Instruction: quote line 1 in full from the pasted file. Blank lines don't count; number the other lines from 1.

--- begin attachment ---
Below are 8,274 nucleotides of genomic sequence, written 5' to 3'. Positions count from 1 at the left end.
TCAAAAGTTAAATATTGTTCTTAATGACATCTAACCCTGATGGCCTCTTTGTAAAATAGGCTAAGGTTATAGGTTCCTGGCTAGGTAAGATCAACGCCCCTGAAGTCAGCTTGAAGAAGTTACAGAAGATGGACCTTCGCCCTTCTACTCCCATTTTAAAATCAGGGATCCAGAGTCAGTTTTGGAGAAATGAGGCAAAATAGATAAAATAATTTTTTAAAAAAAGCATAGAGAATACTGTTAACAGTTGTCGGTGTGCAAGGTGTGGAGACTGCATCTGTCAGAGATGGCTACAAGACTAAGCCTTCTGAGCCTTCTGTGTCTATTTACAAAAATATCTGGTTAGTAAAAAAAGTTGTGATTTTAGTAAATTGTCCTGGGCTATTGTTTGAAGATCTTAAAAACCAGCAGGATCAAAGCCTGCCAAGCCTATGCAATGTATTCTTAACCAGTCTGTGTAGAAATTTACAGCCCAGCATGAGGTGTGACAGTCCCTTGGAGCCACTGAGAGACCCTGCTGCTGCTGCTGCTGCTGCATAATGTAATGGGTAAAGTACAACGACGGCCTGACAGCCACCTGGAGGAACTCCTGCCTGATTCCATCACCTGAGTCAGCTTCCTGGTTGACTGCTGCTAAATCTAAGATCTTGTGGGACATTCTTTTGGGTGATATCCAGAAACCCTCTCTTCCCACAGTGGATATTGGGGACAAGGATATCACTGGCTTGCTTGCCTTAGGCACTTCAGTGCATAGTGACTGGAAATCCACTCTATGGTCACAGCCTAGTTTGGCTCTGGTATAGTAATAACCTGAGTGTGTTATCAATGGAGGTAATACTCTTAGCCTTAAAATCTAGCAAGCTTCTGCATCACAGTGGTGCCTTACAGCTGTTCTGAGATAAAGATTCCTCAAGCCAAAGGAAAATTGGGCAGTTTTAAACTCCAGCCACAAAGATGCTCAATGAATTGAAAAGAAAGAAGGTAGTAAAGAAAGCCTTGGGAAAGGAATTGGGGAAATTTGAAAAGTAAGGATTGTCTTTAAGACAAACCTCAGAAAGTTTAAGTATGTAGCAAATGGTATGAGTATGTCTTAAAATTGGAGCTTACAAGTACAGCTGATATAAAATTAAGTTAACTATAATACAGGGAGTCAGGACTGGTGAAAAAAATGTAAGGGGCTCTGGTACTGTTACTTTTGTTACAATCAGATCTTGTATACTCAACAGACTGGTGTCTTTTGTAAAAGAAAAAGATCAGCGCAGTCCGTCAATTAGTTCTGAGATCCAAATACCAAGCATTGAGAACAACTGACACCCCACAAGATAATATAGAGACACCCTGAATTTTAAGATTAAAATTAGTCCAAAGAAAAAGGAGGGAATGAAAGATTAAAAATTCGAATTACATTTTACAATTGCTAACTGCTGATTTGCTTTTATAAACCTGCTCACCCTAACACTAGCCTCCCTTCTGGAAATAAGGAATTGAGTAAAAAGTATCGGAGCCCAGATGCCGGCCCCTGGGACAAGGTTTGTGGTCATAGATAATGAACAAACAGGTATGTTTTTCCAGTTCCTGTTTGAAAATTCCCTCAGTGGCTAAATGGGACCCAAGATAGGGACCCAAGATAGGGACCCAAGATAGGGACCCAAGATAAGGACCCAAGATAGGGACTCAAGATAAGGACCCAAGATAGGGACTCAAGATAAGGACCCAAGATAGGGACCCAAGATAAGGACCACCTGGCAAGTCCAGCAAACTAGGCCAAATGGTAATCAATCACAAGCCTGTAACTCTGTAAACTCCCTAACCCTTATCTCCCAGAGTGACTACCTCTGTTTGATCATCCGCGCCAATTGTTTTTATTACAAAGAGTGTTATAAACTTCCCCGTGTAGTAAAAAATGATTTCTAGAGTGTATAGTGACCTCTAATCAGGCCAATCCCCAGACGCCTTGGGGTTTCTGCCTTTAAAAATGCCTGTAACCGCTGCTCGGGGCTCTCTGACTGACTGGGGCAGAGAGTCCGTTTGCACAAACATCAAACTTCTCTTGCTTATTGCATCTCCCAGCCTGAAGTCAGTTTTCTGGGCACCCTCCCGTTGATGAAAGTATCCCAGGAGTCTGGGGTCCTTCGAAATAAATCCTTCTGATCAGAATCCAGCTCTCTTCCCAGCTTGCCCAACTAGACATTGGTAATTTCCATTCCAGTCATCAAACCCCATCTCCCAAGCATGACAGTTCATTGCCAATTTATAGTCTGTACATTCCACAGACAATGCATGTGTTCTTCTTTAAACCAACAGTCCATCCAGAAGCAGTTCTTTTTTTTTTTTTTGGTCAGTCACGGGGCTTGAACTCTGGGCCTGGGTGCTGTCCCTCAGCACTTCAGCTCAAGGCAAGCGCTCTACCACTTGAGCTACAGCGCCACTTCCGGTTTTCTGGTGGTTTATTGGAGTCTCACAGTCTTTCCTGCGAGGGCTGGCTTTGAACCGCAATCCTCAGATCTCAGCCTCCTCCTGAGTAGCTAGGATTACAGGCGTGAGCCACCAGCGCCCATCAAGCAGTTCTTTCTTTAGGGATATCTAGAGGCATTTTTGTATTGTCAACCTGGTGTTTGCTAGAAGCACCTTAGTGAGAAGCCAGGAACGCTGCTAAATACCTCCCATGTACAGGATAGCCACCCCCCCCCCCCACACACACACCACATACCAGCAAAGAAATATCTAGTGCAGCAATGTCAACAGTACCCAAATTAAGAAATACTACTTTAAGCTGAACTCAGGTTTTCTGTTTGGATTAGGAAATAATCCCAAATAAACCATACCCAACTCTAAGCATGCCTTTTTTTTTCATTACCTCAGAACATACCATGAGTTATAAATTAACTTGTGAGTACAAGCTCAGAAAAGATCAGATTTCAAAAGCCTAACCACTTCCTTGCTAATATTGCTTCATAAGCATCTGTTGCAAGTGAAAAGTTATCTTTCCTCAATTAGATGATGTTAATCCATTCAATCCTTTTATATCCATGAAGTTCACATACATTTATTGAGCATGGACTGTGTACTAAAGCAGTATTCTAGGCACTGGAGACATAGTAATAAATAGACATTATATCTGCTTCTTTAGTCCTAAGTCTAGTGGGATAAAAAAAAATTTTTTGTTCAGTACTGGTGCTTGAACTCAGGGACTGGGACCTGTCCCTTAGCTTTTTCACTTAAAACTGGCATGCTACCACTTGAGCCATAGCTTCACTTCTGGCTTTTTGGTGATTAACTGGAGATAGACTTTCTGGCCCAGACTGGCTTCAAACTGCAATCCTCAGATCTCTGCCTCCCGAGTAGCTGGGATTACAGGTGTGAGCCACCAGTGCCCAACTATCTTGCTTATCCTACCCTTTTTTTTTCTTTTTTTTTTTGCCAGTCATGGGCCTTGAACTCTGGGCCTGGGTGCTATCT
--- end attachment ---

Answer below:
Below are 8,274 nucleotides of genomic sequence, written 5' to 3'. Positions count from 1 at the left end.